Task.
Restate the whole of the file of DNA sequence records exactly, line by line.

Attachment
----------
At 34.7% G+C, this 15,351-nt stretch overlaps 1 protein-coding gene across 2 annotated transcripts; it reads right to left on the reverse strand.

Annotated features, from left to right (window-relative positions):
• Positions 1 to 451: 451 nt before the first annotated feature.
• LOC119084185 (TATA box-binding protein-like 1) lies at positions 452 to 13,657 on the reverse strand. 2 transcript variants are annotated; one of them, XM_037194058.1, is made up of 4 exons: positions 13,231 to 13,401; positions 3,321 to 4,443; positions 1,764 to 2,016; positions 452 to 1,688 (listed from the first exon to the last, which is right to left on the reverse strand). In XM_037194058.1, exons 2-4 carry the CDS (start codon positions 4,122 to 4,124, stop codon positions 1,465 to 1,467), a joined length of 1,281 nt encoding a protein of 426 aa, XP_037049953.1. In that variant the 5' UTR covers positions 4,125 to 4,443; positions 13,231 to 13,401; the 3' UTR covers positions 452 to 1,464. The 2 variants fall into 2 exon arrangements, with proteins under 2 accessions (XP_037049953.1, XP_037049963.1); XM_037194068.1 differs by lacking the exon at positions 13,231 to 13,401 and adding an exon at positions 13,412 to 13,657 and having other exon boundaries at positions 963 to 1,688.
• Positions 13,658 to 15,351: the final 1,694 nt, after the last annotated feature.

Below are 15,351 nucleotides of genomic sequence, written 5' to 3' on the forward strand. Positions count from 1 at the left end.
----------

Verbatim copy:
At 34.7% G+C, this 15,351-nt stretch overlaps 1 protein-coding gene across 2 annotated transcripts; it reads right to left on the reverse strand.

Annotated features, from left to right (window-relative positions):
• Positions 1 to 451: 451 nt before the first annotated feature.
• LOC119084185 (TATA box-binding protein-like 1) lies at positions 452 to 13,657 on the reverse strand. 2 transcript variants are annotated; one of them, XM_037194058.1, is made up of 4 exons: positions 13,231 to 13,401; positions 3,321 to 4,443; positions 1,764 to 2,016; positions 452 to 1,688 (listed from the first exon to the last, which is right to left on the reverse strand). In XM_037194058.1, exons 2-4 carry the CDS (start codon positions 4,122 to 4,124, stop codon positions 1,465 to 1,467), a joined length of 1,281 nt encoding a protein of 426 aa, XP_037049953.1. In that variant the 5' UTR covers positions 4,125 to 4,443; positions 13,231 to 13,401; the 3' UTR covers positions 452 to 1,464. The 2 variants fall into 2 exon arrangements, with proteins under 2 accessions (XP_037049953.1, XP_037049963.1); XM_037194068.1 differs by lacking the exon at positions 13,231 to 13,401 and adding an exon at positions 13,412 to 13,657 and having other exon boundaries at positions 963 to 1,688.
• Positions 13,658 to 15,351: the final 1,694 nt, after the last annotated feature.

Below are 15,351 nucleotides of genomic sequence, written 5' to 3' on the forward strand. Positions count from 1 at the left end.